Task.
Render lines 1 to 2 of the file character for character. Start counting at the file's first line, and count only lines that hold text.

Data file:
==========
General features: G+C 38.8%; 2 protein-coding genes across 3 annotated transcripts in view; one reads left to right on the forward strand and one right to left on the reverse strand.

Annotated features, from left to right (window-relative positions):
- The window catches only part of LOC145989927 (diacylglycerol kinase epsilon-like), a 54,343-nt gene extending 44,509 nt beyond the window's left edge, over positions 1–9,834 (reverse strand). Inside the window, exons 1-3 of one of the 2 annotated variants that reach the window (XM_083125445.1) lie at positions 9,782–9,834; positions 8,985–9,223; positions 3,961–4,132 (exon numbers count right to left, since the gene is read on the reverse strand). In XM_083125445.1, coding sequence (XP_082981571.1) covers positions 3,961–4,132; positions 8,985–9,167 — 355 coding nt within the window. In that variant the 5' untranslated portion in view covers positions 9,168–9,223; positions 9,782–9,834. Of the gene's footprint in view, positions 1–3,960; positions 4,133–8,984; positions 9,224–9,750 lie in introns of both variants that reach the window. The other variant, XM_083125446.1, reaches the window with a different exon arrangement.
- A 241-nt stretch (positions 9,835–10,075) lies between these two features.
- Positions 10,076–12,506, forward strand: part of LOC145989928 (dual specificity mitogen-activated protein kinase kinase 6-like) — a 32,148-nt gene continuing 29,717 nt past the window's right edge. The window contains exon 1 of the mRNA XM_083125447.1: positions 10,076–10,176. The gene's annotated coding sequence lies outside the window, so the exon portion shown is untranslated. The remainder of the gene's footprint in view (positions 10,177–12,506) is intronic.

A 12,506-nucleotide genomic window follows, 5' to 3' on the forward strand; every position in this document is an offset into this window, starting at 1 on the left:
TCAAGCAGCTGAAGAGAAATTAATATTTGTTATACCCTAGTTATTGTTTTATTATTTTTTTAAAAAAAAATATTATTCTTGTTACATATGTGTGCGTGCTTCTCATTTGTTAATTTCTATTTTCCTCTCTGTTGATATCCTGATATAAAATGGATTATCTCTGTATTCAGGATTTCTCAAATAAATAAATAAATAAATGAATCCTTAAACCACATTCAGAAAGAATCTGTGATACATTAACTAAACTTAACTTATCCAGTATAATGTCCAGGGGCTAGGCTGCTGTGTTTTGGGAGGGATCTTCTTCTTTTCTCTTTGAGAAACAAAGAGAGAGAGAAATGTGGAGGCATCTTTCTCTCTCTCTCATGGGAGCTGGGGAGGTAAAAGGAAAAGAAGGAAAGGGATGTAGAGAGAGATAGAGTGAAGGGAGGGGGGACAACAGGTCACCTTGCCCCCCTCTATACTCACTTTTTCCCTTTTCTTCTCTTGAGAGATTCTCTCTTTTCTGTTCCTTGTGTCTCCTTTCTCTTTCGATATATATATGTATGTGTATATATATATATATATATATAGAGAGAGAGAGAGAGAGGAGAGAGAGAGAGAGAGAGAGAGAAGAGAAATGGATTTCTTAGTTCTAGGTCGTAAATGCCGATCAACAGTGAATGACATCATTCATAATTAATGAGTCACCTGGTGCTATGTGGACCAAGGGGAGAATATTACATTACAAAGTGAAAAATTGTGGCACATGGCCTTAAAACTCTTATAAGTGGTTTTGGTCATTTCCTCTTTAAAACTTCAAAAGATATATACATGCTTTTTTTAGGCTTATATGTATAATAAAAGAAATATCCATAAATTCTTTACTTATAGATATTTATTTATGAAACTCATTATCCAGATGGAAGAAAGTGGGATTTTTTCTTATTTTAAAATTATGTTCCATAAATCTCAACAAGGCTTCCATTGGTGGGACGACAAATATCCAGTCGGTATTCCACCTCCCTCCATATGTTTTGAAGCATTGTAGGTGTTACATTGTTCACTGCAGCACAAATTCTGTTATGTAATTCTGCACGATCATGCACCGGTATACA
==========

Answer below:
General features: G+C 38.8%; 2 protein-coding genes across 3 annotated transcripts in view; one reads left to right on the forward strand and one right to left on the reverse strand.

Annotated features, from left to right (window-relative positions):